Extremely high priority? When?
This statement is not just disingenuous – it’s an outright falsehood.
I’ve been a resident of Ormond Beach for over 50-years. I grew up here, went to school here, and many of my friends and family live and work in the community. No one – not one – of the people I spoke with on the topic supported removing beach driving at Romano Park – or anywhere else.
In fact, the opinion of my friends, family and neighbors was just the opposite – and everyone knew that this move was orchestrated to set a dangerous precedent for what would come next.
But, hey – don’t take my word for it.
In a 2015 survey commissioned by the Daytona Beach News-Journal and Stetson University, the overwhelming majority of Volusia County residents vehemently objected to creating traffic-free zones for the now defunct Hard Rock project and the lingering Desert Inn/Westin conversion.
In fact, the issue of beach driving was so polarizing that many felt eliminating the time-honored practice had the potential to irreparably damage the core character of our communities.
In perhaps a once-in-a-lifetime event, majorities were found in both east and west Volusia – constituencies who rarely see eye-to-eye on anything.
We have long known that Ed Kelley supports the “economic development” argument for stopping beach driving – a stance obviously in direct contradiction to the will of the people.
In the News-Journal’s comprehensive article on the poll, Deborah Goldring, an associate professor in the marketing department of Stetson University’s School of Business Administration, pointed out that more than half of those surveyed disagreed with the statement that eliminating driving would “help spur development in Daytona’s core beachside district” while less than one-third agreed with that statement.
“This is (was) one of the major selling points of the ordinance. However, respondents didn’t really see it that way,” Goldring said, “The economic development argument seemed to fall flat.”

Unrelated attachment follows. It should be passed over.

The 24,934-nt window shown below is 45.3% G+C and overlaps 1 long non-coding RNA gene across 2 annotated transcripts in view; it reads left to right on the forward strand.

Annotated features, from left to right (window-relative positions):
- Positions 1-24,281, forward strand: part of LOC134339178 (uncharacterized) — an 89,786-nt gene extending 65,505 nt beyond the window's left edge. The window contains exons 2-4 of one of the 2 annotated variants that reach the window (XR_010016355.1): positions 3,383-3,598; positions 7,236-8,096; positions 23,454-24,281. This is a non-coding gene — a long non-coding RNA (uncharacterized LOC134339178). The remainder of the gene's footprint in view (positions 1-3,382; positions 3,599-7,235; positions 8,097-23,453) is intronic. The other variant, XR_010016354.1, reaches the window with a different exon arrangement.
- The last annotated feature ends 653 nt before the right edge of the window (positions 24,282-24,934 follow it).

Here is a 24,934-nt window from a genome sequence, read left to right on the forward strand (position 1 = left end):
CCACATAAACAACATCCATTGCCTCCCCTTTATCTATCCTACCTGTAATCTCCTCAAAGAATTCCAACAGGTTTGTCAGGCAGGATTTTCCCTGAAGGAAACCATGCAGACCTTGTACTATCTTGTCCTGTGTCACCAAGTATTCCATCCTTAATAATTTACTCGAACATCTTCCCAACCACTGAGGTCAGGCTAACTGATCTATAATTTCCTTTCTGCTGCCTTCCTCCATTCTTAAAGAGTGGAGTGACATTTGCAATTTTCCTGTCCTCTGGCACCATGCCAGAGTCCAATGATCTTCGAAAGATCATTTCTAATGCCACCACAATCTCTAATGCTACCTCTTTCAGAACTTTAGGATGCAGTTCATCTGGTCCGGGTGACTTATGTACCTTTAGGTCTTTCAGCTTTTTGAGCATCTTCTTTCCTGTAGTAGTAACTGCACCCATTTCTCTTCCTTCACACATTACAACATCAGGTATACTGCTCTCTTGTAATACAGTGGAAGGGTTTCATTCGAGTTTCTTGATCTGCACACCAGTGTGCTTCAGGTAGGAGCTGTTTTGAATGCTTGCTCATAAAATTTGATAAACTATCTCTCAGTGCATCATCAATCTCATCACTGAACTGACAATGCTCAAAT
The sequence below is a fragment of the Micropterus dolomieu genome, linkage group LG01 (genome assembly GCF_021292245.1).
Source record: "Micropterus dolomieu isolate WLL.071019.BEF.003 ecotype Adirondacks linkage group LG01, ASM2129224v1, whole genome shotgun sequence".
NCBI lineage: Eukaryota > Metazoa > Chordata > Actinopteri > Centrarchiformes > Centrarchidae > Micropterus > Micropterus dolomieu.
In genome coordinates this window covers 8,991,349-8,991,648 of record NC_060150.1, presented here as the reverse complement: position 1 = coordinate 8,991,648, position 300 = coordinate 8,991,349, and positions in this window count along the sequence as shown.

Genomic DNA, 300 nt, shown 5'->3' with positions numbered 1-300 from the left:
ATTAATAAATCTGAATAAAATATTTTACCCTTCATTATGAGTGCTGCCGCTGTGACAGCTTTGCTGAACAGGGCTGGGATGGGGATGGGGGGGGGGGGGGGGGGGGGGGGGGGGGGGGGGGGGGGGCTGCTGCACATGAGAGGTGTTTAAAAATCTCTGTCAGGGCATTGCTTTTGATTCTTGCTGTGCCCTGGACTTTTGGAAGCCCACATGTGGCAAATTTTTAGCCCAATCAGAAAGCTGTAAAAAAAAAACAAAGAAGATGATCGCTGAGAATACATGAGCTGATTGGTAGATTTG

The article also reported that nearly two-thirds of respondents said ending beach driving would be “inconvenient to beach visitors,” while more than 55 percent felt getting rid of vehicles would not make the beach more “family friendly” and that the removal would lead to fewer visitors.
In Goldring’s professional opinion, the results of the poll clearly demonstrate that the vast majority of area residents are “very much opposed to restricted beach driving.”
Now, I seriously doubt that the pulse of Volusia County residents was much different in February 2013 – or 1913 for that matter – and Ed Kelley damn well knew it.
The fact is, Ed Kelley is under the mistaken impression he can satisfy the competing interests of both developers, and the will of the people, by simply adhering to his wishy-washy “balance” argument.
It’s classic political fence-straddling.
In my view, by styling himself as someone willing to compromise on the most polarizing issue facing Volusia County – often called the “third rail of Volusia County politics” – Kelley doesn’t appear as a moderate (or even indecisive) he simply comes off as a coward.
And perhaps more disturbing, for a potential county chairman, Ed Kelley is certainly not his own man.
Interestingly, Ed’s political puppeteers – you know, the ones spending tens of thousands of dollars to finance his run for the county chair – are also on record supporting removing cars from our beach.
Following the infamous May 2015 vote by the Volusia County Council enacting ordinances which all but ensured private beaches for speculative developers, prolific Kelley donor J. Hyatt Brown let everyone know exactly where he stands on the issue – and it has nothing to do with your right to access the beach.
Mr. Brown and the other members of the Volusia Triumvirate have made it perfectly clear that their political opinions – and their personal and professional ambitions – are more valuable than yours.
After all, they paid for them.
If you think for one minute that the reason these insiders are stuffing cash hand-over-fist into Ed Kelley’s campaign war chest has anything to do with looking out for your interests – on beach driving or anything else – you better damn will think again.
Again, please don’t take my word for it.
A quick review of Ed Kelley’s campaign finance reports to-date will show at a glance just how much money J. Hyatt, International Speedway Corporation, and Mori Hosseini – and the many corporate entities and employees under their direct control – have contributed.
Trust me – it’s mindboggling.
As I’ve said before – under Volusia’s Benevolent Dictatorship – we, the people, no longer have standing in much of anything – except, of course, when it comes to footing the bill.
Our current elected officials have given millions of dollars in tax incentives, infrastructure improvements, private beaches and other inducements to corporations and speculative developers and they damn sure don’t want anything – or anyone – derailing the public gravy train.
The only option available to an electorate that has been disenfranchised, marginalized and subjugated is the power of the ballot box.
I still believe that if enough like-minded citizens hold firm to the basic belief that we can control our destiny by electing strong, ethical, and visionary members of our community to high public office, we can once again balance political power and restore transparency, fairness and the spirit of democracy in Volusia County government.
You want to know why Ed Kelley cares? Because someone paid him to.
Of course, that’s just my opinion – I could be wrong. . .